Tuesday, December 17, 2013

Doing a Number

Journalists, as a rule, don't do numbers. They're words people - topped the class in creative writing; struggled in maths. And in most areas of reporting, that's not a huge disadvantage. But when it comes to economics, it can leave them open to being conned.

Take the Mid-Year Economic and Fiscal Outlook. That News Corp would run this set-piece through its lazy and deliberately misleading partisan filter ('Labor's Debt Bomb!') was not surprising. But when the ABC recycles the official spin you have to wonder at journalists' competence:
"The Abbott Government's first budget statement has revealed an economy in dire trouble with historically deep deficits, more people out of work, slower wage growth and massive revenue write-downs."
This is how the public broadcaster's 'chief political correspondent' spun the fiscal update. An economy "in dire trouble"? Deficits that are "historically deep"? Says who? The banks? Nope. The credit ratings agencies?  Nope again. In a statement after the release of MYEFO, New York-based Moody's had this to say:
"The Australian government has very low debt levels as a starting point and the larger deficit in the current fiscal year--while leading to a rise in debt--is not likely to change Moody's thinking about the Aaa rating of Australia." 
But a deficit of $47 BILLION (shouty emphasis added)?  It's a big number, yes. But one rule in journalism is that just reporting big numbers in relation to nothing else is meaningless ('The road toll was 350 last year'. Yes, but what was it the year before?) The fact is in an economy with annual output of $1.5 trillion, a $47 billion deficit is not so big at all.  If the MYEFO projections are correct (and remember it is in a new government's political interest to paint the worst possible scenario early in its term), this still represents only 3% of GDP, which is close to the average for the past four decades. And it comes after a period which included a global financial crisis.

Whether it is due to ignorance, incompetence, under-staffing or lack of time, the depiction in much of the media (with some honourable exceptions) of the state of the Australian economy is a disgrace. Political journalists with little grasp of economics casually recycle the sly talking points of cynical spin doctors seeking an easy splash. And a frightened public is left to make sense of idiotic statements that we are "going the way of Greece" or "heading for an IMF program".

Sydney-based business journalists like Michael Pascoe and Ross Gittins (away from the Canberra hothouse) can see the self-serving spin. But the bloodhound political journos, the ones who should have the 'BS' scent detector on full, roll over on their backs at the first sight of forward estimates. Of course a new government - particularly one as ideologically opposed to public programs as this one - is going to throw open the cupboards and declare them bare. Talking up a crisis justifies an austerity program that conveniently gives it an excuse to lay the boot into its political enemies. And making it seem as bad as possible sets it up as the fiscal saviour when things don't turn out to be that bad after all. Well, duh! Who knew? So why don't the geniuses in the press gallery point that out?

Yes, Australia does face real challenges. Ross Garnaut in his recent book has nominated a few - like a replacement for the commodities boom as a driver of growth, an unsustainably strong Australian dollar and a lack of investment in the skills and infrastructure to drive future productivity gains (the latter problem  partly due to politicians' propensity for paying permanent tax cuts out of temporary revenue gains). But the utterly dishonest depiction of our public finances and the infantile political point scoring around this in the media ('will you rule in; will you rule out?') robs of us of the capacity to deal with these challenges effectively.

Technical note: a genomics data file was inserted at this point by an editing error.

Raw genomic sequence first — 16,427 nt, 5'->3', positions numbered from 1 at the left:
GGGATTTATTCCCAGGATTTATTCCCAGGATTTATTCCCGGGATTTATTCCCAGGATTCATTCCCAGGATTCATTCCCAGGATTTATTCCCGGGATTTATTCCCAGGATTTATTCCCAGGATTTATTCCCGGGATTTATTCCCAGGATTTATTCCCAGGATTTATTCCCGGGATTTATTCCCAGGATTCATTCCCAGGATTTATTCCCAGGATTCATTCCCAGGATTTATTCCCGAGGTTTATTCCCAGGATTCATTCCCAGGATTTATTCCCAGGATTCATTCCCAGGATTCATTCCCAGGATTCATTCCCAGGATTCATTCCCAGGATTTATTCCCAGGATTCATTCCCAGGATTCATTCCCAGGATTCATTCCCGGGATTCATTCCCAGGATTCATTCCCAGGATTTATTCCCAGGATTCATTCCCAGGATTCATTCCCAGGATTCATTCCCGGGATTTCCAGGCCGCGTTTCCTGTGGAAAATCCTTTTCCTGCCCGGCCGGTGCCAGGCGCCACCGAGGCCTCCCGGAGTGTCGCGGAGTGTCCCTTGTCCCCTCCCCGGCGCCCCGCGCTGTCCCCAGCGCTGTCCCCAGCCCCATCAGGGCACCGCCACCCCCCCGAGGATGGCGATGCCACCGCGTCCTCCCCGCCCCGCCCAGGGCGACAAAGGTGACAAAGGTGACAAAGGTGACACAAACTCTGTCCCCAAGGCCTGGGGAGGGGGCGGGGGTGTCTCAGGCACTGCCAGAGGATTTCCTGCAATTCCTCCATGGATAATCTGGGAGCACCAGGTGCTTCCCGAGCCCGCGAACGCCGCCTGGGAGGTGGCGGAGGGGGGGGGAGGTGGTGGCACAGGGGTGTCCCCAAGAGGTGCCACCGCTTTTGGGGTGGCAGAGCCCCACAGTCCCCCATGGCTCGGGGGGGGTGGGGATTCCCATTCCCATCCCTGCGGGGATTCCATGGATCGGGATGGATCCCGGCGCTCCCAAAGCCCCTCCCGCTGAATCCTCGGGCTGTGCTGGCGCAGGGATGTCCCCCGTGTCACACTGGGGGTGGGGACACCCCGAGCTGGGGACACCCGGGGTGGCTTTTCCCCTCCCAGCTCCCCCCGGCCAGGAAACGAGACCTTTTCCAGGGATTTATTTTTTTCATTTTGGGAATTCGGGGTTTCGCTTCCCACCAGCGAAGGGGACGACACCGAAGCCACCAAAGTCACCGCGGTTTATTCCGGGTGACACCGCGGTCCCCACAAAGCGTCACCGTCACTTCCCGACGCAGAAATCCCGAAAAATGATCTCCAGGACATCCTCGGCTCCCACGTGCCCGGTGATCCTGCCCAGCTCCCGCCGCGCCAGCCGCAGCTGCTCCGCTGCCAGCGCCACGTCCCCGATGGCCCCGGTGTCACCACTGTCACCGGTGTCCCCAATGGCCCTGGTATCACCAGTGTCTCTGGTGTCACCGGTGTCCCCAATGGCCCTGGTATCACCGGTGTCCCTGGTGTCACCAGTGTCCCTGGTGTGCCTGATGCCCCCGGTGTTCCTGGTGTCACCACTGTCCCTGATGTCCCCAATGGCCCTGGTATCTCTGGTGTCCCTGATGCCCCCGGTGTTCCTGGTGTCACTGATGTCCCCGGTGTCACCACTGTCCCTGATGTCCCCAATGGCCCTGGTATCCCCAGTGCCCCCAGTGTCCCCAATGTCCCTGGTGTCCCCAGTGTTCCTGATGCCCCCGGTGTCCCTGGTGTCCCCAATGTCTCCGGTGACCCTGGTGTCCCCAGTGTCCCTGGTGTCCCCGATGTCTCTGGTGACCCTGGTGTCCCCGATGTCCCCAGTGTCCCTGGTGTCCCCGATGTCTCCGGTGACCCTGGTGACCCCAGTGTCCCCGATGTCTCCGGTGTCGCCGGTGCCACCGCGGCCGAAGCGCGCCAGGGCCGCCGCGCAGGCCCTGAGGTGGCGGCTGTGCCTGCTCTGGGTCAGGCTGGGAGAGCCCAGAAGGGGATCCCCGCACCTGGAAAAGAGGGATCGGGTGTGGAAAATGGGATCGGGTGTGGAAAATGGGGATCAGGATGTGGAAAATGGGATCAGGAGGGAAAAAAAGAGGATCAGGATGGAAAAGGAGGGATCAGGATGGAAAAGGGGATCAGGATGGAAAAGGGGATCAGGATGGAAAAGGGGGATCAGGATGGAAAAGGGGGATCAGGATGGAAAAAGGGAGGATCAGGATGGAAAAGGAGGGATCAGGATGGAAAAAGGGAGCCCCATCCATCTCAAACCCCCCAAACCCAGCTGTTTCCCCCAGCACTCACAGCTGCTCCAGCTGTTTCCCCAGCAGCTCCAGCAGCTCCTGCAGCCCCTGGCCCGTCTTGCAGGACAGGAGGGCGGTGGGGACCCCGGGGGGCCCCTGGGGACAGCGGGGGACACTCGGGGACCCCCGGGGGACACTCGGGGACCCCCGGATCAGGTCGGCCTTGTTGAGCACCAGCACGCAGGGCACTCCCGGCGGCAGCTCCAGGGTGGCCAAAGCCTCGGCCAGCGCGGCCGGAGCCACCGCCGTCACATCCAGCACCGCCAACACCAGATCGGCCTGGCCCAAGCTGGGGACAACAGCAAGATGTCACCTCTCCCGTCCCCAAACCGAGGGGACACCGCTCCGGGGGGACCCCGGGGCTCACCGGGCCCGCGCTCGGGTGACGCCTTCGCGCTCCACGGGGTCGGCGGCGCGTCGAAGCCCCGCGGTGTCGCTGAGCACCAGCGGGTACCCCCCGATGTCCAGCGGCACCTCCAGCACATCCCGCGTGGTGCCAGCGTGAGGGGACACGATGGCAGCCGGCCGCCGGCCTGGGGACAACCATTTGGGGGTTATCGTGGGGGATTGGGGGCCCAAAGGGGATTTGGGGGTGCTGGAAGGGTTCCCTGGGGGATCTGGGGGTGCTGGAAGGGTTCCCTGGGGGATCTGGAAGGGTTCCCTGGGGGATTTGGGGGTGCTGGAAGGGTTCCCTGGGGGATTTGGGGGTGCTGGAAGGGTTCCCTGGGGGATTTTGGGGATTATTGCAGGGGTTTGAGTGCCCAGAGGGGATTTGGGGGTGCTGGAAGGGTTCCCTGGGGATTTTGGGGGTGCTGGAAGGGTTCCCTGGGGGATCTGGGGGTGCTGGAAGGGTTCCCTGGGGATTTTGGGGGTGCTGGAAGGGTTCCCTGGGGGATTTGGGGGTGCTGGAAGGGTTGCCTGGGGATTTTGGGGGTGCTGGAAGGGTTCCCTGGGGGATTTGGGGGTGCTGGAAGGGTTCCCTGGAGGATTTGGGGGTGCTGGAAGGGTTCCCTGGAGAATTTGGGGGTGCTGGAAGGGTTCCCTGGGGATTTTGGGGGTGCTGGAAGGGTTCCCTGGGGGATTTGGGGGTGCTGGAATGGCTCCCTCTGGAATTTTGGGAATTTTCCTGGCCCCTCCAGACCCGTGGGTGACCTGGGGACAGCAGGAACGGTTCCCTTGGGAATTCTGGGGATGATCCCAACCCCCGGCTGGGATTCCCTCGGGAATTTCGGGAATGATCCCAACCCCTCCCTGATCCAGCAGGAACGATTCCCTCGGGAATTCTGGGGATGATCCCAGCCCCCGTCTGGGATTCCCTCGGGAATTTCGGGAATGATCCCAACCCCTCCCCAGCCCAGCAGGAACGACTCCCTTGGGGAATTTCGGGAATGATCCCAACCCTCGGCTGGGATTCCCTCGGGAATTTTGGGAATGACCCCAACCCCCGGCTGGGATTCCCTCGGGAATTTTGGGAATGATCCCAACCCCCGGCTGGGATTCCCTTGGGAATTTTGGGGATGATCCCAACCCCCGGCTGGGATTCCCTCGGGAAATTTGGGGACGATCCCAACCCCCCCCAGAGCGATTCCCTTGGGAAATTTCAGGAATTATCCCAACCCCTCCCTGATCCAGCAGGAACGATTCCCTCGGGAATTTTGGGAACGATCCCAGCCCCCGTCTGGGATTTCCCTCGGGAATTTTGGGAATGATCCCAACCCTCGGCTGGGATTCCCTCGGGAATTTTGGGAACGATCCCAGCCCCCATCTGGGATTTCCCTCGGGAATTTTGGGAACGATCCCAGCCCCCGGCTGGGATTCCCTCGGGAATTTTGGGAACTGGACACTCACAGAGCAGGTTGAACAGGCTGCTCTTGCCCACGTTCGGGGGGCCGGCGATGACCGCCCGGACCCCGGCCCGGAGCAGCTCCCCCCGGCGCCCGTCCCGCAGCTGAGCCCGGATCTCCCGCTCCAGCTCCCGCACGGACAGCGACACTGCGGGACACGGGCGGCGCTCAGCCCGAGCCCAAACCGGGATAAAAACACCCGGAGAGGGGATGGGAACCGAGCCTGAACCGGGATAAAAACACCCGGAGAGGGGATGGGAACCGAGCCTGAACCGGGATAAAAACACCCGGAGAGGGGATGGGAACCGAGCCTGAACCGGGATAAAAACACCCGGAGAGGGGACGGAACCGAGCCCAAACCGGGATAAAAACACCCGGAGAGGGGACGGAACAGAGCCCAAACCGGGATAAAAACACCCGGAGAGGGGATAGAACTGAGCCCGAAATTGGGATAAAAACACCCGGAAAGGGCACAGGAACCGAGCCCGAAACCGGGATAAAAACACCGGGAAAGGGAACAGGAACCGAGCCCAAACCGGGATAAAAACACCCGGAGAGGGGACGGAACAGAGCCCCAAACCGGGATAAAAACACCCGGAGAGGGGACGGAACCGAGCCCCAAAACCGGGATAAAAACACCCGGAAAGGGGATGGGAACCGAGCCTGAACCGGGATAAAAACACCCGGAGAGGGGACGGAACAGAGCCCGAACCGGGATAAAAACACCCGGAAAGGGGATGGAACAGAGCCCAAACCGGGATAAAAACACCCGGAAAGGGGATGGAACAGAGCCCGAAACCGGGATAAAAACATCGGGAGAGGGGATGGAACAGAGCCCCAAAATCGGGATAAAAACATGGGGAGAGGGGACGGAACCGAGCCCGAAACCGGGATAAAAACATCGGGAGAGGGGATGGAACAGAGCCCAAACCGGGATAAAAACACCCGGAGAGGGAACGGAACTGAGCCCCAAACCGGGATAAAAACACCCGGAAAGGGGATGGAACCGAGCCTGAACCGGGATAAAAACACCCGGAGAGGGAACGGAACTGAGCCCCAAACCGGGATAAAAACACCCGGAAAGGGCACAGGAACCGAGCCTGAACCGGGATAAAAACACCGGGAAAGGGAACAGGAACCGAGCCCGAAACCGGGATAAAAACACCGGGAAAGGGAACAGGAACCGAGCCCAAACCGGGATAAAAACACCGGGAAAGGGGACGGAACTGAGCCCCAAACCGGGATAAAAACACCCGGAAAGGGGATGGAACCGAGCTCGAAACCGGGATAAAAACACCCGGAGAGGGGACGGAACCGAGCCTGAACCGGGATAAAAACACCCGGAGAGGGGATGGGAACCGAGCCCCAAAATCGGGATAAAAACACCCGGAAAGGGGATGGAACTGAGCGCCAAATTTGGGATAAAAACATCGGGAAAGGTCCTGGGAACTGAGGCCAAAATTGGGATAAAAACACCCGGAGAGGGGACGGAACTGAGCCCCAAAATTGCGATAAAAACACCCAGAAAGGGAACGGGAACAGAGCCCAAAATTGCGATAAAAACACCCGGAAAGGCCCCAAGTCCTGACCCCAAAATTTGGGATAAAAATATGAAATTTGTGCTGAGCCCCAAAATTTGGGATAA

In my view, the problems arise because the media has convinced the public that the budget is the economy and that any deficit - regardless of the global economic circumstances - is a policy failure.  But perspective, please. Australia's net public sector debt is about 12% of GDP. This makes us one of the least indebted developed economies, a fact reflected in our Triple-A credit rating from all the major agencies. Arguably (and no less a figure than NAB's CEO has said this), our debt is TOO low. And that's one reason the $A has been killing industry - because foreign lenders needing to diversify away from the relative basketcases of Europe and the US are attracted to a rare ÁAA borrower. In the chart below, Australia's debt position is in red, ranking us just ahead of the Scandinavians.



What's more our public debt is dwarfed by the nation's much more substantial household debt. Australians have leveraged themselves up to the eyeballs, largely by chasing their own tails on the property ladder. But in the Alice in Wonderland world of our media, this debt is fine, while governments that allow the budget to play its legitimate role as automatic stabiliser in the world's biggest recession since the 1930s are deemed to be reckless. Just think for a moment how big the deficit would be had the Rudd government allowed the economy to go into recession and ignored Treasury's advice to throw cash at consumers. In the meantime, this "public debt crisis" is dwarfed by the massive debt burdens owed by individual Australians financing their own consumption and chasing a  property bubble. (The graph below, courtesy of Professor Steven Keen, compares government debt - in black- with household debt - in red)


Having watched the breathless and gullible reporting on ABC television today, I turned back to a research note from Macquarie Bank about the fiscal outlook statement. The tone from economists there was calm, measured, non-fussed and just a little aghast that the media had so readily swallowed the doom and gloom spin from the government PR machine. It says something about the state of journalism when an investment bank gives a saner and more nuanced account of a conservative government's economic statement than does the media itself. The Macquarie take: